Six of the best postnatal exercises

Two women squatting in gym
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Mindbody, the leading health and wellbeing app, shares six of the best postnatal exercises for getting active again both comfortably and safely after having a baby

Gentle weight training

Lightweight training helps to tone up muscles and strengthen your core, so is a great postnatal exercise.

Alex Miller, CrossFit London coach said: “Start by using low weights and slowly work your way back to using the heavier weights you were before. Our go-to for teaching movement and ingraining great form is to perform exercises at a controlled tempo. For example, take five or six seconds to lower a weightless bar and five to ascend. You’ll find that you can keep your strength and improve both movement quality and body composition without having to load the bar.


Many postnatal women find yoga beneficial, as it helps them to relax in the post-birth whirlwind while helping to strengthen core muscles and ease back pain.

Jill Simpson, founder of Mindbody studio Ebb&Flow explains: “Post-natal yoga is a great way to get strong again in specific areas, such as your core muscles. It’s also a time to focus on you, connect with other mums whilst boosting your energy.”


Pilates is one of the most effective pre- and postnatal exercises as it targets the muscles that generally weaken during pregnancy.

Erica Foulds, Master Trainer at MINDBODY studio Ten Health & Fitness explains: “As pilates is non-impact, compared to other forms of exercise. There are also mental and emotional benefits, as pilates is a highly immersive and focused form of exercise; the focus and concentration required make a great ‘time-out’ from everyday pressures.”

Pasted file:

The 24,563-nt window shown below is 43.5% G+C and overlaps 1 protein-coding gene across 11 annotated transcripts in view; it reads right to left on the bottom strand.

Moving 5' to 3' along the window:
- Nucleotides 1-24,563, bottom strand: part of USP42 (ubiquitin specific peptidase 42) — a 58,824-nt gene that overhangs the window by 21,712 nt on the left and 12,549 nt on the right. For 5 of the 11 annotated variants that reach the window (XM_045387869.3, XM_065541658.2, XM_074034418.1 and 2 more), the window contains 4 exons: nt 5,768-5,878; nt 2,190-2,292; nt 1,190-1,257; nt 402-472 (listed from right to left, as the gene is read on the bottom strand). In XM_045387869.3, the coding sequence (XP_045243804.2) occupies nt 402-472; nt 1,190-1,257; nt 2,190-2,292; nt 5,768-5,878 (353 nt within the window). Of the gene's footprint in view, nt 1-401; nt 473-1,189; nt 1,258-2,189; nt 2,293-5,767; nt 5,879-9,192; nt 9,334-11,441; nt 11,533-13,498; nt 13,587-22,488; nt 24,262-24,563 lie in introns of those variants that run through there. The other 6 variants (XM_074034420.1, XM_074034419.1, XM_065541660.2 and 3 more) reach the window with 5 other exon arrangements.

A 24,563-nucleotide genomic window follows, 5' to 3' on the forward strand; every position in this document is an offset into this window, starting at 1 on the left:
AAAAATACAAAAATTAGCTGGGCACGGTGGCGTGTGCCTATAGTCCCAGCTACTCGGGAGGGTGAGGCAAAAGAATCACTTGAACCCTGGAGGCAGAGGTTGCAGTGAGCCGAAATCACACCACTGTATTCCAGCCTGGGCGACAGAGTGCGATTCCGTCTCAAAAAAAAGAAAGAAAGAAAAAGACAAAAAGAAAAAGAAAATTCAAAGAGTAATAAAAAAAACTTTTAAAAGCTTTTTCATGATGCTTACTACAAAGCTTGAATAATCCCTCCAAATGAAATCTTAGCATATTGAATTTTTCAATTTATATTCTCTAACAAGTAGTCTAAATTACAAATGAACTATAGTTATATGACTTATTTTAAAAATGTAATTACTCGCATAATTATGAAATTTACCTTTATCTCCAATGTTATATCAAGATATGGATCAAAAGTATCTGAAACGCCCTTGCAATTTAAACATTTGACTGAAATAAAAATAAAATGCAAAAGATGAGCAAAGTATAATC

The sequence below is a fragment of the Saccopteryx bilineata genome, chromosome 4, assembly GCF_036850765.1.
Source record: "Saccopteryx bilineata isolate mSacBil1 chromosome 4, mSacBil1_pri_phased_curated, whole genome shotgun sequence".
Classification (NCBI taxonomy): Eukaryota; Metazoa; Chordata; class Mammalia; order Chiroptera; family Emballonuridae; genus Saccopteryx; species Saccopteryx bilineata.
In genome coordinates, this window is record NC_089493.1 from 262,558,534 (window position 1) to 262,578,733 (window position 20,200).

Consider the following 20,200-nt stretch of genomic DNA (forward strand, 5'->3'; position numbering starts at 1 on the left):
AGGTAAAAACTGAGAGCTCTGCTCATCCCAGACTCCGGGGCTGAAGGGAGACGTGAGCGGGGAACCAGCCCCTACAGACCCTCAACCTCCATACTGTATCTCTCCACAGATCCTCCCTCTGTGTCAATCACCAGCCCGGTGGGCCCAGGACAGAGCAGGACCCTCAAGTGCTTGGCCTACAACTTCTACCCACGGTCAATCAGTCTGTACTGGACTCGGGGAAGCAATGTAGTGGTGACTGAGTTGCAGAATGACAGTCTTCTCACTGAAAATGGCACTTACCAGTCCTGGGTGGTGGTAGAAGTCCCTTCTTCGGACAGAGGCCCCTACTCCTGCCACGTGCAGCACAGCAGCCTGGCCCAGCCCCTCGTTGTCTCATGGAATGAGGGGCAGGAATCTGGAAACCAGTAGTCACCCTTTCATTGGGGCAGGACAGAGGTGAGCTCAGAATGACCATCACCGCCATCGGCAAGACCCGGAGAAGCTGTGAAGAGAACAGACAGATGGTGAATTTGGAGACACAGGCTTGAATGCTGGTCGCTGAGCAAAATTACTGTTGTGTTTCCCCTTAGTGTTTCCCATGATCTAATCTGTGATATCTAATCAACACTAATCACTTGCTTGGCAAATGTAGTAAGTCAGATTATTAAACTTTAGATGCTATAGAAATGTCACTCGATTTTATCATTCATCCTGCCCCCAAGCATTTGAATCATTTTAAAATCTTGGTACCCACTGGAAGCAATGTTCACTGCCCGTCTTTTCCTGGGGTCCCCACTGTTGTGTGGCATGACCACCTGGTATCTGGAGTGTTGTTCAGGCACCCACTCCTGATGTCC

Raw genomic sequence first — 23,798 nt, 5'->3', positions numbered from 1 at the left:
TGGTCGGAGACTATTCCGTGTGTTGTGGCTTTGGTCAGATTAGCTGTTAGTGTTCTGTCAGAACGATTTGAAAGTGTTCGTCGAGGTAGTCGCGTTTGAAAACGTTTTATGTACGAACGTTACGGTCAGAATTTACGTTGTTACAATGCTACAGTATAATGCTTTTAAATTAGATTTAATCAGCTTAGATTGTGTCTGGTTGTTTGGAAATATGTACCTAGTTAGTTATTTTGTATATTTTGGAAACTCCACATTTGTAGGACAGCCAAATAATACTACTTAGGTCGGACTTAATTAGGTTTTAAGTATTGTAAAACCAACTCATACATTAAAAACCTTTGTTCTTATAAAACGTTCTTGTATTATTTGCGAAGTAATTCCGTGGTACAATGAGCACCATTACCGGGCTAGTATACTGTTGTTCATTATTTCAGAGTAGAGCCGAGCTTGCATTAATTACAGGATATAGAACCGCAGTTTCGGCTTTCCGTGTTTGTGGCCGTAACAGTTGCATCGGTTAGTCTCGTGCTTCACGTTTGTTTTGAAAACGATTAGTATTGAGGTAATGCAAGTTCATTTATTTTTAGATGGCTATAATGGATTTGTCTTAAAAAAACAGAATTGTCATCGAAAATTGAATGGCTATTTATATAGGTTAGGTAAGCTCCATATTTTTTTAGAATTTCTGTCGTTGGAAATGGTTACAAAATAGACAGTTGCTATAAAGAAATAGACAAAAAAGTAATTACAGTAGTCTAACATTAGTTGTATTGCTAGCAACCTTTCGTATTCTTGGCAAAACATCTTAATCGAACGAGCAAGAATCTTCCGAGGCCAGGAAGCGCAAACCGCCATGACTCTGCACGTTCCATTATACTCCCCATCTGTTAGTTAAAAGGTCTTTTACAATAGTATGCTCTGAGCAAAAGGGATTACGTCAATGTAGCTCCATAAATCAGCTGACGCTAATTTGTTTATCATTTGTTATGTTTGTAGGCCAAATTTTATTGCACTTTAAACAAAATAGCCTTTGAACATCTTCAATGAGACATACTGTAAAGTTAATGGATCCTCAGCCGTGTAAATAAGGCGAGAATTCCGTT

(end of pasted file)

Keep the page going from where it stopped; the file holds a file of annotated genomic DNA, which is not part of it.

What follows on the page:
READ MORE: Male postnatal depression is a real issue

Pelvic floor exercises

Any mum will be very familiar with pelvic floor exercises. These exercises are incredibly important, as they help to strengthen the muscles that come into great strain in pregnancy and childbirth. After birth, pelvic floor exercises can also help you heal quicker as they improve circulation to the pelvic area, thus reducing bruising and swelling.

Jill Simpson says: “Begin by sitting, standing or laying down in a comfortable position and squeeze and lift your pelvic floor muscles (these are the ones you use when you’re trying to hold in a wee)! Hold this contraction for up to ten seconds, then relax. Repeat ten times and aim to do three or four sets each day.”

Light cardio

Brisk walking is the best option for women who did not have a strenuous fitness regime before pregnancy, as it’s gentle but keeps you fit and healthy without jarring your knees and ankles. If you can, aim to go on a brisk 30-minute walk four times a week. Classes like cycling, Zumba or dance are also great forms of postnatal exercise and help to burn calories and get your heart pumping. 


Swimming is incredibly effective at working your heart and lungs without putting too much pressure on your joints. For postnatal women, swimming or an aqua aerobics class are effective in adding muscle tone, whilst providing a gentle exercise that won’t strain your body too much after birth.

…and don’t forget!

“Post-birth, make sure you get sign off from your GP at six weeks before re-starting your fitness regime and get advice for healing your ab separation – don’t automatically assume you can jump right into your normal class, even if you were a fitness fanatic beforehand,” says Clio Wood, founder of &Breathe postnatal retreats. It’s important to listen to your body and to rehab properly, especially before performing moves like the plank again.”

READ MORE: Over half of pregnant women feel anxious about exercise

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